Taiwanese Breakfast Crepes

Who else likes breakfast for dinner?  Growing up in Taiwan, a lot of times, we would go out for breakfast on weekends and busy mornings.  Taiwanese breakfast joints are not like the swanky brunch places where you’d have a glass of mimosa.  On the contrary, they are often hole-in-the-wall places where you run in, devour your food in less than 5 minutes, and hop on your moped and be on your way.

I absolutely love all Taiwanese breakfast choices, but the one that I love the most is called dan bing 蛋餅, which roughly translates to egg-pastry.  The closest thing that resembles a dan bing is probably the crêpe, although dan bing has a little bit more chewiness in the batter.  The process for making dan bing is also very similar to a crêpe as well.  The batter is very liquidy, and you pour it on a skillet and then top with the toppings.  In this case, the toppings is an egg mixture that resembles an omelette.  This comes together so quickly that I find myself making this as emergency meals.


Taiwanese Breakfast Crêpes

  • Servings: 3-4
  • Print


  • 1 cup all-purpose flour
  • 1/4 cup cornstarch
  • 2 cups water
  • 1 tsp salt
  • 6 large eggs
  • 3 stalks scallions, thinly chopped
  • Oil for cooking


  1. In a medium bowl, whisk together flour, cornstarch, water, and 1/2 tsp salt.  Set aside.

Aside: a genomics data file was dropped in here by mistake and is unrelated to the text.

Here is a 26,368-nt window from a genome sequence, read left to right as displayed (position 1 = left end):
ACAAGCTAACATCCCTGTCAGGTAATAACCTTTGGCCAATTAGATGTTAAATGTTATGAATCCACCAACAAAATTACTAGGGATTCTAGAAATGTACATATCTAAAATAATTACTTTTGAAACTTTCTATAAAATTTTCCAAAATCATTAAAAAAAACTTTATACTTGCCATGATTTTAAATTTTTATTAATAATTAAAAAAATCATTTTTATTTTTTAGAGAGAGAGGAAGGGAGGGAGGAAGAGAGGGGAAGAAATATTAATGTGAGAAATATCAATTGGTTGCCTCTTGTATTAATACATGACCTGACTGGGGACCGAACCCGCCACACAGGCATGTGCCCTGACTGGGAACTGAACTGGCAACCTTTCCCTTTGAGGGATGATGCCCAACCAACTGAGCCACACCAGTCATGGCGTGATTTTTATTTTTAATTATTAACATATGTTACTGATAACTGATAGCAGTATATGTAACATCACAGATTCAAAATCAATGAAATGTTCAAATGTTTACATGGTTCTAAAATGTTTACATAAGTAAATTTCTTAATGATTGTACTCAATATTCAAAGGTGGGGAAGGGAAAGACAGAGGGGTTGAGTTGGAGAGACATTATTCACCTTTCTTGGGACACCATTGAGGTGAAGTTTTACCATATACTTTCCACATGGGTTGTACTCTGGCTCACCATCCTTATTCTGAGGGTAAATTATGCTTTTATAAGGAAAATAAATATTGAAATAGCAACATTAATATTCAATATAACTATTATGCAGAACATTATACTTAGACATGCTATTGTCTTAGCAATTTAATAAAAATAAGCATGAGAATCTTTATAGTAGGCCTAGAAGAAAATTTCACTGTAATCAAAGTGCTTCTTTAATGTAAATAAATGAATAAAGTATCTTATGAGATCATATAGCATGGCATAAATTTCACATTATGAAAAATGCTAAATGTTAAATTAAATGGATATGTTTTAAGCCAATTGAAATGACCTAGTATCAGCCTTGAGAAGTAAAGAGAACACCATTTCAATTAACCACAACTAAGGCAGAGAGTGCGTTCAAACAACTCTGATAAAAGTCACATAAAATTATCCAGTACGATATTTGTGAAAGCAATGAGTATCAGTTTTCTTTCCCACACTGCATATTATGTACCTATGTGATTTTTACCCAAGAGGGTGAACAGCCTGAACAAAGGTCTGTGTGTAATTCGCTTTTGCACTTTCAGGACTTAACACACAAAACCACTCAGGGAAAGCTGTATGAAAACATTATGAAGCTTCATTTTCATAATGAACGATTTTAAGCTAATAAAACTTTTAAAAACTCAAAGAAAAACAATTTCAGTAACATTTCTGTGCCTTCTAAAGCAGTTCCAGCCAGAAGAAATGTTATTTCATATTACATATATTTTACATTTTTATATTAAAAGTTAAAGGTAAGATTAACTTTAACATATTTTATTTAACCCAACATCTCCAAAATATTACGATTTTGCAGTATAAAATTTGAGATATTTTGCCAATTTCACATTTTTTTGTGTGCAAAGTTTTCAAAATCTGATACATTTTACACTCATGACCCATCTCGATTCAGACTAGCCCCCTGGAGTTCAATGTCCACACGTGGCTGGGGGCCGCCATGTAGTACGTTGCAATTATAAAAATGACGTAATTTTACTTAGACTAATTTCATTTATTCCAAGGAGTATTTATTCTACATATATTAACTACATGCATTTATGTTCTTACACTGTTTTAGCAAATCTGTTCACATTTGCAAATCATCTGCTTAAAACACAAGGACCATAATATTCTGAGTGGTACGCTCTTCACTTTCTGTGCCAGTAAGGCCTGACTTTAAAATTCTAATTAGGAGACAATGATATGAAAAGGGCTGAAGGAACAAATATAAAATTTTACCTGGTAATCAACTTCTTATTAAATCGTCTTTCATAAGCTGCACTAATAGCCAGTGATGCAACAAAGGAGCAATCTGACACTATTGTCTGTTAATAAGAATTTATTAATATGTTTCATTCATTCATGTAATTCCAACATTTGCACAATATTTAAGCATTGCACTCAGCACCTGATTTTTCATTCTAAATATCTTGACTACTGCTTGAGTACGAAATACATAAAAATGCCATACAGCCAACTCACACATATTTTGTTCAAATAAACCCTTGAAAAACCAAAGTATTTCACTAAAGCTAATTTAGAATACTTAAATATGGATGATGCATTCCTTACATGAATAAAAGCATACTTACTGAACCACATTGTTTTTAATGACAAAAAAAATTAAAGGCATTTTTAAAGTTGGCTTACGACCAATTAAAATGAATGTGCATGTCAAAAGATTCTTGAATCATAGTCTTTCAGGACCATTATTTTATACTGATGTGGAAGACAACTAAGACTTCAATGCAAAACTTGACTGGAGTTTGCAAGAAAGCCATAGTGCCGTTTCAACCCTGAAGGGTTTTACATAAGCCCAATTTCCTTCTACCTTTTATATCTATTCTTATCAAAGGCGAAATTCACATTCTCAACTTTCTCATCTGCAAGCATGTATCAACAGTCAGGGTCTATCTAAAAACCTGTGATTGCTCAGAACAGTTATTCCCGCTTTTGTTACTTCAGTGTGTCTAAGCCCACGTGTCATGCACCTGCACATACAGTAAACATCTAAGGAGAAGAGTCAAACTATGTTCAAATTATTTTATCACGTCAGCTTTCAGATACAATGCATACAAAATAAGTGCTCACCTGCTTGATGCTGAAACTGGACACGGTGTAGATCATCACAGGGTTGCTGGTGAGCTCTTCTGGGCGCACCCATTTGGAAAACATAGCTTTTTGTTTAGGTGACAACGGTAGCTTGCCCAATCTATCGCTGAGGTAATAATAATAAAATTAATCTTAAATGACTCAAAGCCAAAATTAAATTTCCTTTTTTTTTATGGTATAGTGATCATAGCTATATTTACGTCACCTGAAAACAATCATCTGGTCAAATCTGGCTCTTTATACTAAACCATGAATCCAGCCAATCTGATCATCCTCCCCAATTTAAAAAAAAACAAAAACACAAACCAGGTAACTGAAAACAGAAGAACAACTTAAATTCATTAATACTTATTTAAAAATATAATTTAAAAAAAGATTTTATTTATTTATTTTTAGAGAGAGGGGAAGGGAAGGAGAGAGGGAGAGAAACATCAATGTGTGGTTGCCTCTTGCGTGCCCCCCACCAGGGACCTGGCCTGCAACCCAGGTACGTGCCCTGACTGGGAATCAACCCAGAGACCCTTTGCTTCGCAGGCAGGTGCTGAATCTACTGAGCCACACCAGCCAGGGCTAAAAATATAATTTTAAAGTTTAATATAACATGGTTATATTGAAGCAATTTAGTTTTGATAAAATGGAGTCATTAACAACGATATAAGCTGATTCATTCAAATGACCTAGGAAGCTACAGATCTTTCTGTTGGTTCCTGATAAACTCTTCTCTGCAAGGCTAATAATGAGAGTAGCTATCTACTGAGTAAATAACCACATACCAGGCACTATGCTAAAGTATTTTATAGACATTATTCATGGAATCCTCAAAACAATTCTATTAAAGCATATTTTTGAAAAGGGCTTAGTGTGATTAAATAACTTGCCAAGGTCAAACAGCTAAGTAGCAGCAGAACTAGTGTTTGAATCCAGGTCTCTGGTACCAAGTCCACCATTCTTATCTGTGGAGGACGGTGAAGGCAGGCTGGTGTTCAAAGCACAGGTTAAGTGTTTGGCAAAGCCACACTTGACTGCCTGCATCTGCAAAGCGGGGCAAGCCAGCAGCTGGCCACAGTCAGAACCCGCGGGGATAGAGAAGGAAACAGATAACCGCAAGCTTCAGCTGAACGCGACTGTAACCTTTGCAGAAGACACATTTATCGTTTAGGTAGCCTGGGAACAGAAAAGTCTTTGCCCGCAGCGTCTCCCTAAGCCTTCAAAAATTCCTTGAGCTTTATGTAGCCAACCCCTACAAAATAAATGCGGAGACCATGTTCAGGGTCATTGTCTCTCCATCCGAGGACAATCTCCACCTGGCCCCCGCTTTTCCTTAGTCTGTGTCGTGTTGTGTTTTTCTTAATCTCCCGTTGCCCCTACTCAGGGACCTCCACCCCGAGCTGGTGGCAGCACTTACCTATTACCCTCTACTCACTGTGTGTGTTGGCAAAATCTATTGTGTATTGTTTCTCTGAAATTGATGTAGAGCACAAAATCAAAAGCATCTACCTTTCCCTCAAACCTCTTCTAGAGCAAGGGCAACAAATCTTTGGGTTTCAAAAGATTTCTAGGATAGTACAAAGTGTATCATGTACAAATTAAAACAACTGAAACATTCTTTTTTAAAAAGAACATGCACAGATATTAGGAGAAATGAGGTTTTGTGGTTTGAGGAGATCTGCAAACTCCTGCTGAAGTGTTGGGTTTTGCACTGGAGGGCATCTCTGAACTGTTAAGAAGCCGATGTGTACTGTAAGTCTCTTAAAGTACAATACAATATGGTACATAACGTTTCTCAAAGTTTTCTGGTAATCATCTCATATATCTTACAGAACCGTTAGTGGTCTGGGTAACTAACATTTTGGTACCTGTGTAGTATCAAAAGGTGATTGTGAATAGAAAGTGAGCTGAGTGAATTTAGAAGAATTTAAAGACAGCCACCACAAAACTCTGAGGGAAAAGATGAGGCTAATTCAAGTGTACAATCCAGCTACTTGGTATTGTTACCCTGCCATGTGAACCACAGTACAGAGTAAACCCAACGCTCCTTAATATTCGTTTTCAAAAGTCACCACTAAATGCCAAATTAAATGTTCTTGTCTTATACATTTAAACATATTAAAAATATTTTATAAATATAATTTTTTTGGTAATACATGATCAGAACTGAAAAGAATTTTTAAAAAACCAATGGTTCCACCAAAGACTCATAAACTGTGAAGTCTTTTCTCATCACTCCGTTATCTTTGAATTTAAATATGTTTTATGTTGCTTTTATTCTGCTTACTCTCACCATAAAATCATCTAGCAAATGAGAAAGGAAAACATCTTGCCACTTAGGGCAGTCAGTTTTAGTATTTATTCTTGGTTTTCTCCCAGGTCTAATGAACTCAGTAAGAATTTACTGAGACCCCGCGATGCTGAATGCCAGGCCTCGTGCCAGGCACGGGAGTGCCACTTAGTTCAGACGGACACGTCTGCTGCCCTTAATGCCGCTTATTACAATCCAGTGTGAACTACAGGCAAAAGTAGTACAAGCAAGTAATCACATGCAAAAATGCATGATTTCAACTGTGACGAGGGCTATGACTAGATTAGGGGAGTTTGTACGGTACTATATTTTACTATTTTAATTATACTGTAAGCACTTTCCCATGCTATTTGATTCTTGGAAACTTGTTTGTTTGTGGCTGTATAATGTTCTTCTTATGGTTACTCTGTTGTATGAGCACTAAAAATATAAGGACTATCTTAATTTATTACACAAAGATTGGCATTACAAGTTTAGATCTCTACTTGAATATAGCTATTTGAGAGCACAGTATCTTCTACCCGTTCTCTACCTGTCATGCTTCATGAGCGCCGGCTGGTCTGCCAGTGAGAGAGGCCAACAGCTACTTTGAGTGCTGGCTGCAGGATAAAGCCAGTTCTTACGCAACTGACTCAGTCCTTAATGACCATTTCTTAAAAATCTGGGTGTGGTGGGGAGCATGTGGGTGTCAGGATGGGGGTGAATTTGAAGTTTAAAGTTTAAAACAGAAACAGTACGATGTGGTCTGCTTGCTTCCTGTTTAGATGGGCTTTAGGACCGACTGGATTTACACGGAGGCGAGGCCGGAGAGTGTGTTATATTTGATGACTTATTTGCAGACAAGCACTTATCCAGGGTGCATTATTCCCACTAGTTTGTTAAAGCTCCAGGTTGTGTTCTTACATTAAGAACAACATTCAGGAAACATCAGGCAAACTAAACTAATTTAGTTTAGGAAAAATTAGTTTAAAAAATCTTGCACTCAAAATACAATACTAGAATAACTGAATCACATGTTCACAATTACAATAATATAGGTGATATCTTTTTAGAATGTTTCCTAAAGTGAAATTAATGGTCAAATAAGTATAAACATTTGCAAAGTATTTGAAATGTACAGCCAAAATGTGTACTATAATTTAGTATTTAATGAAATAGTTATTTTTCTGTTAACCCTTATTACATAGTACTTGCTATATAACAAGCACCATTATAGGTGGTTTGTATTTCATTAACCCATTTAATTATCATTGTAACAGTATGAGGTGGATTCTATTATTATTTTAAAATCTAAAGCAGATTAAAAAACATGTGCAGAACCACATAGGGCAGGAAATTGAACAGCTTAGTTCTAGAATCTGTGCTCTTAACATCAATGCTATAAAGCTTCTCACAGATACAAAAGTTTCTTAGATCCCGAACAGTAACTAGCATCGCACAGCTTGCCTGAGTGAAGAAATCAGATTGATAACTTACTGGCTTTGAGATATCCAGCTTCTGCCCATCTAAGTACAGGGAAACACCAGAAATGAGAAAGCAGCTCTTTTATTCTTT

2. In a separate bowl, whisk together eggs, scallions, and remaining 1/2 tsp salt.
  3. In a nonstick skillet, heat a tsp of oil over medium heat.  Pour about 1/2 cup of crêpe batter and swirl on the skillet until it coats the bottom of the skillet in a thin layer.  When the tops look set, gently flip the crêpe over.  Pour 1/4 cup of egg mixture on top of the crêpe and swirl the pan to coat the egg mixture all over the base.  When the egg mixture has adhered, flip the whole thing over and cook for approximately 30 seconds, or until the egg is cooked through.
  4. Roll up the crêpe and repeat with remaining batter.  Drizzle with soy paste and top with scallions to garnish, if desired.

Recipe notes:

  • Soy paste is a type of soy sauce that is thicker, less salty, and quite sweet.  You should be able to find it in your Asian grocery aisle.  If you don’t have it, soy sauce is a fine substitute, just use it sparingly.

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